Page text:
Thanks to scientific advances, cervical cancer is now the most preventable of all female cancers. Despite this progress, however, each year 14,000 women in the U.S. are diagnosed with cervical cancer, and approximately 4,000 lose their lives.
This January is Cervical Cancer Awareness Month– a time to spread awareness of the tools at our disposal to prevent cervical cancer diagnoses and deaths. Below, we have outlined some of the most successful prevention tools, common warning signs, and helpful treatment options for cervical cancer.
The most important step you can take to prevent cervical cancer is to receive your HPV shot. The HPV shot is recommended for 11-12 year olds; if you are under the age of 26 and have not received your shot, it is recommended that you get vaccinated. The HPV vaccine is not recommended for everyone 27-45. However, if you are in this age bracket and interested in receiving the vaccine, you should consult your physician.
There are two kinds of screening tests that can help detect cervical cancer early. The first is a pap smear, which women over 21 should receive every 3 years. Pap smears look for cell changes on the cervix which might become cervical cancer if they are not treated properly.
The second kind of test is an HPV test. The HPV test looks for the HPV virus, which can cause these cell changes on the cervix.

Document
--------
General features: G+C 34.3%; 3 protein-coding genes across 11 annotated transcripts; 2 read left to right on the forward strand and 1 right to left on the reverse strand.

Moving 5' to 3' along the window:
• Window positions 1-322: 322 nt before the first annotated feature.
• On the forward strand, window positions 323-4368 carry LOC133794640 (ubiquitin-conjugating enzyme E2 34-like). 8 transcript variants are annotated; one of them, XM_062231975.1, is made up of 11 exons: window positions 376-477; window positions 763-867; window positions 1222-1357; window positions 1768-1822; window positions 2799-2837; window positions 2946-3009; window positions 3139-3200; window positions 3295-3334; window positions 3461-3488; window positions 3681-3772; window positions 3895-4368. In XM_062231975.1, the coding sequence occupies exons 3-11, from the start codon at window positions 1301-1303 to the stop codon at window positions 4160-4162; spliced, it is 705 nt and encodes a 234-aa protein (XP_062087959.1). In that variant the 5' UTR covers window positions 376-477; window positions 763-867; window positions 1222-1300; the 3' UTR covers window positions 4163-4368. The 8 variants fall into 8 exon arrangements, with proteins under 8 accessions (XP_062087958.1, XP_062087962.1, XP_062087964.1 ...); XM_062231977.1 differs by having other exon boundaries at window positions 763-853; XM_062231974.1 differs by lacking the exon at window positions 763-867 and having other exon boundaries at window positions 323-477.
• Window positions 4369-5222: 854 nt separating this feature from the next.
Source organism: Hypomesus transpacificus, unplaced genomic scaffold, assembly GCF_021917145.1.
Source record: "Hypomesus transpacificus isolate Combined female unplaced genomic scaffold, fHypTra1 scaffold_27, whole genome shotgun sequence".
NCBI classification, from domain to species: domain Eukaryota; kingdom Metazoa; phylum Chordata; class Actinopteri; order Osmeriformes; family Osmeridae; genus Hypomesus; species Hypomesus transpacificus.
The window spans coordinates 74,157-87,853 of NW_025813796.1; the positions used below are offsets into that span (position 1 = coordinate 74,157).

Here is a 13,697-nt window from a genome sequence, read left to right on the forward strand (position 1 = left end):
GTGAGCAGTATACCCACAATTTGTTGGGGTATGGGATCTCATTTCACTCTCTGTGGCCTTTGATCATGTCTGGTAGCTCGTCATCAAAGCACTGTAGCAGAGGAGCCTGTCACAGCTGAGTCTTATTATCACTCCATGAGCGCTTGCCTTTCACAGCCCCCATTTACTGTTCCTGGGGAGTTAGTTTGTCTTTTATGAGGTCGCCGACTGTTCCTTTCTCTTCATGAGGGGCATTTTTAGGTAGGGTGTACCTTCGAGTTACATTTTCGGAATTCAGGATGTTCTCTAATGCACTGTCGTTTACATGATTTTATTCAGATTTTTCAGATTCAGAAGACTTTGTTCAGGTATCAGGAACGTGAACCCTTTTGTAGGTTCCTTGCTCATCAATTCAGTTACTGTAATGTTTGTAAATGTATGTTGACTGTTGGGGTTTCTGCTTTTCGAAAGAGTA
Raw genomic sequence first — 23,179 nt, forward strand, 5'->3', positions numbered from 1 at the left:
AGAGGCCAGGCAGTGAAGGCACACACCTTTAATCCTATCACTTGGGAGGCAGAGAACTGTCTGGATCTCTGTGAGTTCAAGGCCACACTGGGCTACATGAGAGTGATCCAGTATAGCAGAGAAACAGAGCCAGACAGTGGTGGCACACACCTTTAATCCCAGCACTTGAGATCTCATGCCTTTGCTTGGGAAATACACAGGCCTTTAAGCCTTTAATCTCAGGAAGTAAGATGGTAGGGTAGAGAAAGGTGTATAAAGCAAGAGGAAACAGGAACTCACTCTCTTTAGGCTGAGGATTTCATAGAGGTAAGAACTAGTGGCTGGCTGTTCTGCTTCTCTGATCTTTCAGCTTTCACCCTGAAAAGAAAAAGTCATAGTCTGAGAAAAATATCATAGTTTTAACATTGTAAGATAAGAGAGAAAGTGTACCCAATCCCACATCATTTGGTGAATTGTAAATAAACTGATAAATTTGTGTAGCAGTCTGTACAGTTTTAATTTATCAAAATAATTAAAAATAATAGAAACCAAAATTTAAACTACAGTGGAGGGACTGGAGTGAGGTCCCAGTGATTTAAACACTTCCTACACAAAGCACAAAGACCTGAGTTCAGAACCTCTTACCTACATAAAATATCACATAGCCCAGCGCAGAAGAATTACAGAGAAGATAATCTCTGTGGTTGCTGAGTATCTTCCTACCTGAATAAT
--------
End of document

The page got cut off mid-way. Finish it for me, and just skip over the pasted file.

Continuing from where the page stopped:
There are several lifestyle changes you can make to reduce your risk of cervical cancer, including not smoking and always using a condom during sex.
The most common warning signs of cervical cancer include:
- Vaginal bleeding after intercourse, between periods, or after menopause
- Pelvic pain or pain during intercourse
- Abnormal discharge with strong odor
If you or a loved one is diagnosed with cervical cancer, ask your physician to refer you to a gynecological oncologist, or a doctor who has been trained to treat cancer in the women’s reproductive system. The most common treatment plan for cervical cancer includes:
- Surgery, during which doctors remove cancer tissue in an operation.
- Chemotherapy, which uses special medicines to shrink or kill the cancer.
- Radiation, which uses high-energy rays to kill the cancer.
To find a doctor or schedule an appointment, visit Steward DoctorFinder™.